Wednesday, May 24, 2006

Mid-Life Crisis

OK, there's something fishy going on here... I just went to the doctor yesterday with an irritated and sore left eye, only to find out that I probably have a minor case of conjunctivitis... in other words, Pinkeye. I find it odd that after 2+ decades, I've now come down with 2 of the ailments I had as a child - Pinkeye in 1st grade, Strep in 3rd grade.

I've been so healthy for years, never getting anything nameable beyond various bugs or allergy-related nastiness, that I find this arresting. Almost as though I'm reliving my childhood, but not through any choice of my own.

Saturday, May 20, 2006

Doctor, Doctor

I am now prepared to share my absolute fascination with and obsession for the new Doctor Who series on the SciFi Channel. I was an occasional viewer of the series back in high school when our local PBS station was showing the Jon Pertwee, Tom Baker, and Peter Davison versions of the Doctor, and I wasn't obsessed with it or anything because the FX were fairly crap, and on occasion the storyline was of no interest to me. But it stuck with me, and one of my favorite trips when I was in London back in my 20s was when I visited the Museum of the Moving Image and saw the Doctor Who exhibit.

Rather, my favorite souvenir. I brought back a t-shirt and a mug with a text version of the theme music that I still find hilarious - "Dum de dum, dum de dum, dum de dum, diddly-dum" repeated 3 times... which is only amusing if you are familiar with the cheesy theme music and can recognize it. But it had the Tardis on it, which is what I loved most. That comforting old blue police box that the Doctor travels in through time and space...

I always wanted to time-travel, but in relative comfort and convenience. I didn't particularly want to travel like the Doctor and his companions did because it always seemed quite Fraught with Peril, and I'm not big on Peril. But sometimes their adventures were lovely and romantic and those stuck with me.

The new series is rather much improved, to my mind. They've really upped the budget significantly - gone are the days where you'd see a space slug slither by, and say to yourself, "That's bubble-wrap they've spray painted green!" Now they have respectable FX and, to my mind, phenomenal casting and writing. Christopher Eccleston is playing the Doctor, with Billie Piper playing his companion du jour, Rose. Their chemistry is delightful and significant; whereas before the Doctors and their companions were asexual and positively detached. This Doctor cares about Rose a great deal, and it shows. I adore Mr. Eccleston, and am only sorry he's only doing the first season, to be replaced by David Tennant for the next.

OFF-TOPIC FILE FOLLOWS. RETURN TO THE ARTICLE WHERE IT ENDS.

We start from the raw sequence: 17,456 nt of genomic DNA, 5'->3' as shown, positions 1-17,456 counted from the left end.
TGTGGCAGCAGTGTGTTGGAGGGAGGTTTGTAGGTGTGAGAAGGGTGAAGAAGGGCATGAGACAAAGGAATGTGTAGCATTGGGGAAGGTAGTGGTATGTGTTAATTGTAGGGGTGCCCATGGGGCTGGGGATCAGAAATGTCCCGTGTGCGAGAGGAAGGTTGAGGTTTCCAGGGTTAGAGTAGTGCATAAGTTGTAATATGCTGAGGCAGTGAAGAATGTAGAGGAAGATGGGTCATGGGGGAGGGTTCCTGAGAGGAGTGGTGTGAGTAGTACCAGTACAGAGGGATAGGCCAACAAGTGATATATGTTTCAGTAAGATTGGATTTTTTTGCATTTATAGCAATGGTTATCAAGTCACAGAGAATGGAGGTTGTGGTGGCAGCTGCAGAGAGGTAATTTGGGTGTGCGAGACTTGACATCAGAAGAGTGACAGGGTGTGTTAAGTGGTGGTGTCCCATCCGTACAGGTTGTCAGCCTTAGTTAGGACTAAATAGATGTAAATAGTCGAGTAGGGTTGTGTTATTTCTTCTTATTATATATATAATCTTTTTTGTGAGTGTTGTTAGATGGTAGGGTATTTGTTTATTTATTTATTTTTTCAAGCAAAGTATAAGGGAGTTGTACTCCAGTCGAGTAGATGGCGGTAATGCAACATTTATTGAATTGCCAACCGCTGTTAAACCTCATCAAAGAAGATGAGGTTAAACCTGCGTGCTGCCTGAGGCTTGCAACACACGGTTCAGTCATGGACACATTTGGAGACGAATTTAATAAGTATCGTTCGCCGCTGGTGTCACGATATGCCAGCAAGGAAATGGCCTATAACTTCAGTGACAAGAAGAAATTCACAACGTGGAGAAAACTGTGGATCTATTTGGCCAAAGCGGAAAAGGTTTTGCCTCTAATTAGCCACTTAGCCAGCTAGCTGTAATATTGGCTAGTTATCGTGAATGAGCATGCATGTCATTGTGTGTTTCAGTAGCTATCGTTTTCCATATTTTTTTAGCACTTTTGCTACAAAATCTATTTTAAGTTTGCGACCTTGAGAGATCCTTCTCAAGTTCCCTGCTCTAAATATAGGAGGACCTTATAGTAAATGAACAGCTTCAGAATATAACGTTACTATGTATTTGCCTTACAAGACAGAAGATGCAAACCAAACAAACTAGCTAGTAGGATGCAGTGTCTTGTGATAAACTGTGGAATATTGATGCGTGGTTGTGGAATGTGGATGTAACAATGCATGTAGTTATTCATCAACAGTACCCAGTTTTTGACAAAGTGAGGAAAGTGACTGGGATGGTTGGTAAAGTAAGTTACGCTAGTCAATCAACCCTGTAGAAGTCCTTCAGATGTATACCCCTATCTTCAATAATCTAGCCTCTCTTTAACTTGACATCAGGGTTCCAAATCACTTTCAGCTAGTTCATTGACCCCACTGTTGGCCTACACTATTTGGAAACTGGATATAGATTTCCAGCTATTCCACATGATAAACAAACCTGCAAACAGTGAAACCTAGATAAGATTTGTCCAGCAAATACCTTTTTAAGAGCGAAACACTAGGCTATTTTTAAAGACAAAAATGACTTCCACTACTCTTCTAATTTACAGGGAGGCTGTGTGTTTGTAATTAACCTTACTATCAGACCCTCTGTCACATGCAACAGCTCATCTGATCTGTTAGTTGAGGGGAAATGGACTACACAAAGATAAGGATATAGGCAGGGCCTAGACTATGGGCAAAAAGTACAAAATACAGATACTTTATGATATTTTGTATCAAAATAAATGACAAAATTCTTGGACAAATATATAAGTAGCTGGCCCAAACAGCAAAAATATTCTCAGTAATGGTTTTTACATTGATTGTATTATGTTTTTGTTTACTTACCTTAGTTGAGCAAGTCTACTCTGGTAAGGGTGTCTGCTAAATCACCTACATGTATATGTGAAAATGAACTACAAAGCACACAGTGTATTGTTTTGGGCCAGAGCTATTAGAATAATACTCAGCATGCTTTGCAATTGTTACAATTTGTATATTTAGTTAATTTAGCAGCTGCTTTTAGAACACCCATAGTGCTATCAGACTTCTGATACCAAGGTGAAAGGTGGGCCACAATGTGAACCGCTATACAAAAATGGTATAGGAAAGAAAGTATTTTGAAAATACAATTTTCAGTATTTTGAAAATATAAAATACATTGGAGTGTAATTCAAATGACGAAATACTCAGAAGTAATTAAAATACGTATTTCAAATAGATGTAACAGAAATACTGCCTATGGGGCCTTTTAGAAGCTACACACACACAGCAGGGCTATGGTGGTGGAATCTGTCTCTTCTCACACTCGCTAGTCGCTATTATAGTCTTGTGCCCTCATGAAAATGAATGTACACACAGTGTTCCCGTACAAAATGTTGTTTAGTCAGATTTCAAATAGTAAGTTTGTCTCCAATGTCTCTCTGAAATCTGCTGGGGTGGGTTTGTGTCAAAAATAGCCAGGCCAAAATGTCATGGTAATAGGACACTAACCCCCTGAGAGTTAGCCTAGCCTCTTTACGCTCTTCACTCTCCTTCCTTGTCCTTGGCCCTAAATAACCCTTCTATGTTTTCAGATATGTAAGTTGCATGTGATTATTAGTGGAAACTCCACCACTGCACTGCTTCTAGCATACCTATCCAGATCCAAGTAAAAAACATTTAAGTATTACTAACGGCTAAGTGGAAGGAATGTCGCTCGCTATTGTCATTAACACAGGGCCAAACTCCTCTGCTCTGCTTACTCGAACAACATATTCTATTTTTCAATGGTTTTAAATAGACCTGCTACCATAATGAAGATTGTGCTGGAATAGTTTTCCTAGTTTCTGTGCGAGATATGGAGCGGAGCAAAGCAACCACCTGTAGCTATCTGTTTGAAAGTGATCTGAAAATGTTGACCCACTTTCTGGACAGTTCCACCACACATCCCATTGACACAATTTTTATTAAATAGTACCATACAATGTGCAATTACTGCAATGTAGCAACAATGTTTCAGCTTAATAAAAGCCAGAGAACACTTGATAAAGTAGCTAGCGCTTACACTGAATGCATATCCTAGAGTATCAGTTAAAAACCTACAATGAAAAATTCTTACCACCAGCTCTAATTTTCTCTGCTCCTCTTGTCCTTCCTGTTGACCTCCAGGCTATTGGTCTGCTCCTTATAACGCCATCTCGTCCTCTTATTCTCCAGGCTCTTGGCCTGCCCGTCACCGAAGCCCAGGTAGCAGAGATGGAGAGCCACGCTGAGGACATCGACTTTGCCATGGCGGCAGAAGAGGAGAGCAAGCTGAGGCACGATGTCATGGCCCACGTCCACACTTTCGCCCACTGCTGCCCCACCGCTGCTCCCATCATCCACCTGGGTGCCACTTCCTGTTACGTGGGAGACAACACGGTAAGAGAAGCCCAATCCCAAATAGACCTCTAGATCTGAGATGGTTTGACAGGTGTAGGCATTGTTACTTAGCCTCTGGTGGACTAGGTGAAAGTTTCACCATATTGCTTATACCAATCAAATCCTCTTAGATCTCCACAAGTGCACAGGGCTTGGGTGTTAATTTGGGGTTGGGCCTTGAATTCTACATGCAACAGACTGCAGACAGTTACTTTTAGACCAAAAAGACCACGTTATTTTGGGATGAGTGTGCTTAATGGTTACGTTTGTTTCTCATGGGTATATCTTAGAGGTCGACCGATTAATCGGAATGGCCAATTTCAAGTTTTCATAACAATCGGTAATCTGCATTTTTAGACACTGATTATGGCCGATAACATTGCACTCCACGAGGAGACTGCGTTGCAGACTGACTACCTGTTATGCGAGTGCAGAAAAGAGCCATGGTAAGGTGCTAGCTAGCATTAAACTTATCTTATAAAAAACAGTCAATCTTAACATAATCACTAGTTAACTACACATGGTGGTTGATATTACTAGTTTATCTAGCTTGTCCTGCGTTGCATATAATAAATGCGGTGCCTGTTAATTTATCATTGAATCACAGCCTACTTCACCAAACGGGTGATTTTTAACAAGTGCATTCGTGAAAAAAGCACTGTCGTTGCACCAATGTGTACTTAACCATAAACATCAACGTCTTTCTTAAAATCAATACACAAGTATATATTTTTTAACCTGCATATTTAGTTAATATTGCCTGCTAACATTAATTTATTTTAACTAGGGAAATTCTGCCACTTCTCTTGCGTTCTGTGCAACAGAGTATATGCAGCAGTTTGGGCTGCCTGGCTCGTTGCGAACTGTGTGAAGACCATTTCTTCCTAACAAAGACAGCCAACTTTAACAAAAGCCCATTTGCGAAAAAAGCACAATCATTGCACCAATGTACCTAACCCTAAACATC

I was surprised to find out that apparently the show is known for it's scariness; I never was scared by it, else I would have avoided it like the plague - horror and scary stuff is anathema to me. But in England it was well established that certain recurring villains such as the Daleks and Cybermen were enough to send you racing to hide behind the couch, and the show was initially designed for children. But after 40 years, the viewership is all over the demographic map, and there's a new comedic sophistication and nuance to the series, reminiscent of Joss Whedon's shows. Witty banter is all over the place, and a healthy dose of flirting.

I find it irresistable, and am only sorry that there are only 13 episodes in the first new season (it was cancelled for about 15 years, but with recurring audiobooks and other media still being produced). They're in the midst of the second series in England now, and since it's steadily winning awards and having high ratings, it should remain on the air for a good long time. I highly recommend it, although the last 2 episodes of the season are airing in the next month, and it might be better to wait for the reruns so you can start at the beginning. There's a definite story arc, although some of the episodes can stand on their own. I hope you enjoy it as much as I do!

Friday, May 19, 2006


I have quite faithfully watched Survivor ever since it started, and have also watched myself become cynical and jaded by how each season ends up. Each person eventually reveals the flaws in their personality and says something unforgivably stupid/cruel/selfish, or else they doggedly maintain the illusion that they are playing the game with "integrity" (boy, if I don't hear that word in context of the show again it'll be too soon...) and think they've persuaded us of their worthiness, which is a joke. The Mediocre almost always triumph on this show, because anyone with any qualities of strength, understanding, or intelligence are recognized as a threat almost immediately and are eliminated.